|Erin Cressida Wilson
|Emily Blunt, Haley Bennett, Rebecca Ferguson, Justin Theroux, Luke Evans, Edgar Ramirez, Allison Janney
|October 6, 2016
The life of Rachel Watson (Blunt) is a mess. She’s a thirty-something-year-old woman who went through a nasty divorce, lost her job at a PR firm, and is now a struggling alcoholic. The only high point of her daily routine is when she goes on a lengthy return train ride from Westchester County to Manhattan.
It is during these train rides where Rachel uses her “overactive imagination” to push her problems aside. She takes sips from her big water bottle (which is actually filled with vodka) and delves into a world of fantasy. She looks around the train carriage and conceives fictitious stories about other passengers. She does the same when passing some of the beautiful houses situated beside the train tracks. She’s created backstories for the residents and adds a little more to her fantasy each day.
Rachel’s troubled existence takes a further twist when a police detective (Janney) arrives at her doorstep. A young woman went missing in a nearby park and Rachel was identified by witnesses as being in the area at the time. She has no answers though. She caught the train at 6pm, arrived home at 11pm and doesn’t know what happened in between. The most plausible scenario is that Rachel was passed out drunk somewhere (it certainly makes sense to the detective) but not everything is what it seems in this peculiar mystery.
It’s not often that a movie studio buys the rights to a book before it is first published but that was the case with The Girl on the Train. A book scout for Dreamworks Pictures came across Paula Hawkins’ manuscript and thought this female-centric murder thriller might appeal to the same crowd that made Gone Girl such a box-office smash. Their instincts were right. When the book was actually released in 2015, it sold more than 1 million copies in the first 2 months.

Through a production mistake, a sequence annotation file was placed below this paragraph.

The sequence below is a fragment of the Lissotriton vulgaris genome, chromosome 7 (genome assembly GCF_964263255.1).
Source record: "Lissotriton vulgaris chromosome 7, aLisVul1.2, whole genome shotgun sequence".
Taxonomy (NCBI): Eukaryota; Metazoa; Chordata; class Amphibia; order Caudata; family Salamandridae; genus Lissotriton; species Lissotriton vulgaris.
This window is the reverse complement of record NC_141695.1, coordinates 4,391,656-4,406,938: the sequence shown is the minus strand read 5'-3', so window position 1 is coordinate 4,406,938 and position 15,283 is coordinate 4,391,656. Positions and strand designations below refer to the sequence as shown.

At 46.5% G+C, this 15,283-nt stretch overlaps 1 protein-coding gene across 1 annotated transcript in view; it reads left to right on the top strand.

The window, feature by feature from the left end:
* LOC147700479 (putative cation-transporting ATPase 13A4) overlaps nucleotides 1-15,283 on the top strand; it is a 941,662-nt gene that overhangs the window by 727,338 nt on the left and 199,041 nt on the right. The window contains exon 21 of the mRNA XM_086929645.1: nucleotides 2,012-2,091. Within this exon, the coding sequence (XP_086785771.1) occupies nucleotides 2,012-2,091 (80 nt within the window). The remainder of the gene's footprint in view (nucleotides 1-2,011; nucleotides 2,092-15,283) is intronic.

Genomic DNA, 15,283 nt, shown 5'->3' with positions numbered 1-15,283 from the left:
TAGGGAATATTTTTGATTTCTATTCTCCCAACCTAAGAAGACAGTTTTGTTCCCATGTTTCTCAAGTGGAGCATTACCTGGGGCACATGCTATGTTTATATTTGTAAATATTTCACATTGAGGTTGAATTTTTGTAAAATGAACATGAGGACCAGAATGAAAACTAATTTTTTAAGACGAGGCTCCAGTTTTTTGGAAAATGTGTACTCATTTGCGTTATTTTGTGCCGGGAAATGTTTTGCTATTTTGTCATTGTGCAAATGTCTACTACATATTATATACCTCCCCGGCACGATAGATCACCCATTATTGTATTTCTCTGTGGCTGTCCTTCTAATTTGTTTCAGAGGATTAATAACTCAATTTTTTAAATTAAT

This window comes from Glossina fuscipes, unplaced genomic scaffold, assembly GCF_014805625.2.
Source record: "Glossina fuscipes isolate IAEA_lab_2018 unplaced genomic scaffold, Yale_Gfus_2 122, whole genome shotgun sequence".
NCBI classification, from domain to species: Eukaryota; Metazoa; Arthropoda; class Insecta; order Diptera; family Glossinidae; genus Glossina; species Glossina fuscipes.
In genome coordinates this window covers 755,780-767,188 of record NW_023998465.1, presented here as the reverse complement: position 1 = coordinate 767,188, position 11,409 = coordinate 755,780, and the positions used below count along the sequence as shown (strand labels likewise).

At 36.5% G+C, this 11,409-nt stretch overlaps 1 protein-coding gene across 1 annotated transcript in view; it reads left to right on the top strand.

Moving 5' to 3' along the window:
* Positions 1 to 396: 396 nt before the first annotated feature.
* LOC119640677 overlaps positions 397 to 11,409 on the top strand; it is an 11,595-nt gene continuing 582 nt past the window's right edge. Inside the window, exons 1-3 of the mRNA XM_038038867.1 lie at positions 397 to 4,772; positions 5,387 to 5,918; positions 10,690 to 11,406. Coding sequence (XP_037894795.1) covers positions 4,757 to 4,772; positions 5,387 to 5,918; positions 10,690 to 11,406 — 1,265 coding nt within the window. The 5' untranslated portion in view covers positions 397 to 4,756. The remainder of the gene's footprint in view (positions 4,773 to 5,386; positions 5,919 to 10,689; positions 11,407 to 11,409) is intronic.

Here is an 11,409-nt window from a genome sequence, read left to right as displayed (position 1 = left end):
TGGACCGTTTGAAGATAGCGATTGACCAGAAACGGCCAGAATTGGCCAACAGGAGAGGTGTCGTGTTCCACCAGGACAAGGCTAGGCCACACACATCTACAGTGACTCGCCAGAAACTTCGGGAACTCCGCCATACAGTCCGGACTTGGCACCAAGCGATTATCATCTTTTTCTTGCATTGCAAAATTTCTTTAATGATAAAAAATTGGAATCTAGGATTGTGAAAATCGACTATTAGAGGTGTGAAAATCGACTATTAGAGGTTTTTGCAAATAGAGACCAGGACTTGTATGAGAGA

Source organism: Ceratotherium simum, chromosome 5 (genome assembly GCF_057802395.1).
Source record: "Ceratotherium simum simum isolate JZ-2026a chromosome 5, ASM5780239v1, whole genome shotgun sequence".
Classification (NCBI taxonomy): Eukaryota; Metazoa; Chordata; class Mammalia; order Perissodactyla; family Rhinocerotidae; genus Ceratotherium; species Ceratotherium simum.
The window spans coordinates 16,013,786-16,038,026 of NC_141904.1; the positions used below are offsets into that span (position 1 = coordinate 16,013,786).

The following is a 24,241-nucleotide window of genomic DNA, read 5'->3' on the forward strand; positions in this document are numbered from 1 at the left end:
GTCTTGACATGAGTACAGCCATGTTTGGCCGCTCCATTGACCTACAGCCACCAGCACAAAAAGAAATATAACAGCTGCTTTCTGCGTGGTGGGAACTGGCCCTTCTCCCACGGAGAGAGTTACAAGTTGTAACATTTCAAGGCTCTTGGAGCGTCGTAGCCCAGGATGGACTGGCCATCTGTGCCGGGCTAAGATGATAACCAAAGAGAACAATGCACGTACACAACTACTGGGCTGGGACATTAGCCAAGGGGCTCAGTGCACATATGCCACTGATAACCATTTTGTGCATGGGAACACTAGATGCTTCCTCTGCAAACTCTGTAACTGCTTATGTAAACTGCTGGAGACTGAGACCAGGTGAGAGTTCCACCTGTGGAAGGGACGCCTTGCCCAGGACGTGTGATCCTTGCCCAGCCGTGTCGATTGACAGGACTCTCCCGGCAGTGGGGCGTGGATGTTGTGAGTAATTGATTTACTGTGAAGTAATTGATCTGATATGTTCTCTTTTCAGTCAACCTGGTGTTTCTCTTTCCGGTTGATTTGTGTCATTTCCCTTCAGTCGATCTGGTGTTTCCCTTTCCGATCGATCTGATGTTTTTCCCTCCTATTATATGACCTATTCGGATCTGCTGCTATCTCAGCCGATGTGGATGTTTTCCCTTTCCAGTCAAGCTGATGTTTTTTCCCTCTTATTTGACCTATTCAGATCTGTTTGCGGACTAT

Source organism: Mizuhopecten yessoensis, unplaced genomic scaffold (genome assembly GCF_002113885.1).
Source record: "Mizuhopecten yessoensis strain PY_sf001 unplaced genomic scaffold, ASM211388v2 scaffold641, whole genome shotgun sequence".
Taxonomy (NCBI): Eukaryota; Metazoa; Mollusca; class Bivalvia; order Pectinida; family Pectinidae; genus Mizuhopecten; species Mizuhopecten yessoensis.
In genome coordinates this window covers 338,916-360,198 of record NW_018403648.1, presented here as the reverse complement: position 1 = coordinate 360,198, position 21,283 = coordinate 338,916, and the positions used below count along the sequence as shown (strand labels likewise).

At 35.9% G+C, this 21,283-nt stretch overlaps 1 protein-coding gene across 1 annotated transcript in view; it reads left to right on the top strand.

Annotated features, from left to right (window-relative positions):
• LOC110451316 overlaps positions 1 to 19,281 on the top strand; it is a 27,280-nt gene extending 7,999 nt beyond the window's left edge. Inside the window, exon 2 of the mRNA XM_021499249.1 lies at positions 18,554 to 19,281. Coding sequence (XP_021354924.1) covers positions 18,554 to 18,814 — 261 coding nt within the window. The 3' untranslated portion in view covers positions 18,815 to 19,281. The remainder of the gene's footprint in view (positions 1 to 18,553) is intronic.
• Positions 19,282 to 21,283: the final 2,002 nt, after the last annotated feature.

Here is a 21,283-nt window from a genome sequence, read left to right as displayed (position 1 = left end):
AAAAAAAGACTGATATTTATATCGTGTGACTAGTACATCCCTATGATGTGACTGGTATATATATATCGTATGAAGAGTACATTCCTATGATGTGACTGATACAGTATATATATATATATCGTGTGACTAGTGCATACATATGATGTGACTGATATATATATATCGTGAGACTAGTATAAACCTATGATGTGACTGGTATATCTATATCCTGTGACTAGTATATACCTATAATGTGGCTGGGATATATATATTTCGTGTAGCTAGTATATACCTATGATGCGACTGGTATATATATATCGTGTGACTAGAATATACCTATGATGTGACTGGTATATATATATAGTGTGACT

Screenwriter Erin Cressida Wilson (Secretary) and director Tate Taylor (The Help) have struggled in translating the novel into a cinematic form. To illustrate the turmoil inside Rachel’s head, they’ve given the film a rough, fragmented feel that continually slips between events and timeframes. Perhaps it was the casting of Justin Theroux that triggered the thought but the movie reminded me of Mulholland Drive in that you won’t know what’s real and what’s not. This isn’t as big a challenge though. As Rachel’s mind starts to sharpen, so too does the narrative.
Emily Blunt (The Devil Wears Prada) is the film’s strongest asset. She uses an array of tears, bloodshot eyes, and quizzical looks to bring her character to life. It’s as if she’s goes through every human emotion with the exception of laughter. There are several key scenes where Rachel builds up a little confidence only to have torn away by insecurities and self-doubts.
Without giving too much away, I wasn’t wholly satisfied by the finale. It’s like a jigsaw puzzle with a few pieces missing. The Girl on the Train offers intrigue and a few red herrings but doesn’t provide a knockout punch.